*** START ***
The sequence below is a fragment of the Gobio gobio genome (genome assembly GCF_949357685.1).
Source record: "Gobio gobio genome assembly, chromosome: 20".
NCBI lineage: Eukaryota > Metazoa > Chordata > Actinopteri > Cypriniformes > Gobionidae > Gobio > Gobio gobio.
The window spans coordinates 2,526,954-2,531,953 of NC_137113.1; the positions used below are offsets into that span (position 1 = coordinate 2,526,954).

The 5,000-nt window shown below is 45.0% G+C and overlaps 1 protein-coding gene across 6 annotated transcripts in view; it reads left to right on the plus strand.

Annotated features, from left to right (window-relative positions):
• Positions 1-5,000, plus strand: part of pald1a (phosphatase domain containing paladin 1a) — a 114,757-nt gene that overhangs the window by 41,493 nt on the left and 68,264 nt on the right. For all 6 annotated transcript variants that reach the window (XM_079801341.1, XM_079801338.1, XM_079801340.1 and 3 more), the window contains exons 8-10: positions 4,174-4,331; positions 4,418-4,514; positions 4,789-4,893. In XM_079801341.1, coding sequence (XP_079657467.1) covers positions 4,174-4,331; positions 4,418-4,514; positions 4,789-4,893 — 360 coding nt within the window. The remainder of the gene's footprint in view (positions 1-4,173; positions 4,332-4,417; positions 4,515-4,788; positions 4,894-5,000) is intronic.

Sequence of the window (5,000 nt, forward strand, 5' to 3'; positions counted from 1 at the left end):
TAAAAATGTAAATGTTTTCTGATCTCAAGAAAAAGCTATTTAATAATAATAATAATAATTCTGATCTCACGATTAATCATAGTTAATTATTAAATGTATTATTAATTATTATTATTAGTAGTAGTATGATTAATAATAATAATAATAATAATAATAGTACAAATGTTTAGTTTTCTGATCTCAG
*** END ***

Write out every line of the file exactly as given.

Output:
The sequence below is a fragment of the Gobio gobio genome (genome assembly GCF_949357685.1).
Source record: "Gobio gobio genome assembly, chromosome: 20".
NCBI lineage: Eukaryota > Metazoa > Chordata > Actinopteri > Cypriniformes > Gobionidae > Gobio > Gobio gobio.
The window spans coordinates 2,526,954-2,531,953 of NC_137113.1; the positions used below are offsets into that span (position 1 = coordinate 2,526,954).

The 5,000-nt window shown below is 45.0% G+C and overlaps 1 protein-coding gene across 6 annotated transcripts in view; it reads left to right on the plus strand.

Annotated features, from left to right (window-relative positions):
• Positions 1-5,000, plus strand: part of pald1a (phosphatase domain containing paladin 1a) — a 114,757-nt gene that overhangs the window by 41,493 nt on the left and 68,264 nt on the right. For all 6 annotated transcript variants that reach the window (XM_079801341.1, XM_079801338.1, XM_079801340.1 and 3 more), the window contains exons 8-10: positions 4,174-4,331; positions 4,418-4,514; positions 4,789-4,893. In XM_079801341.1, coding sequence (XP_079657467.1) covers positions 4,174-4,331; positions 4,418-4,514; positions 4,789-4,893 — 360 coding nt within the window. The remainder of the gene's footprint in view (positions 1-4,173; positions 4,332-4,417; positions 4,515-4,788; positions 4,894-5,000) is intronic.

Sequence of the window (5,000 nt, forward strand, 5' to 3'; positions counted from 1 at the left end):
TAAAAATGTAAATGTTTTCTGATCTCAAGAAAAAGCTATTTAATAATAATAATAATAATTCTGATCTCACGATTAATCATAGTTAATTATTAAATGTATTATTAATTATTATTATTAGTAGTAGTATGATTAATAATAATAATAATAATAATAATAGTACAAATGTTTAGTTTTCTGATCTCAG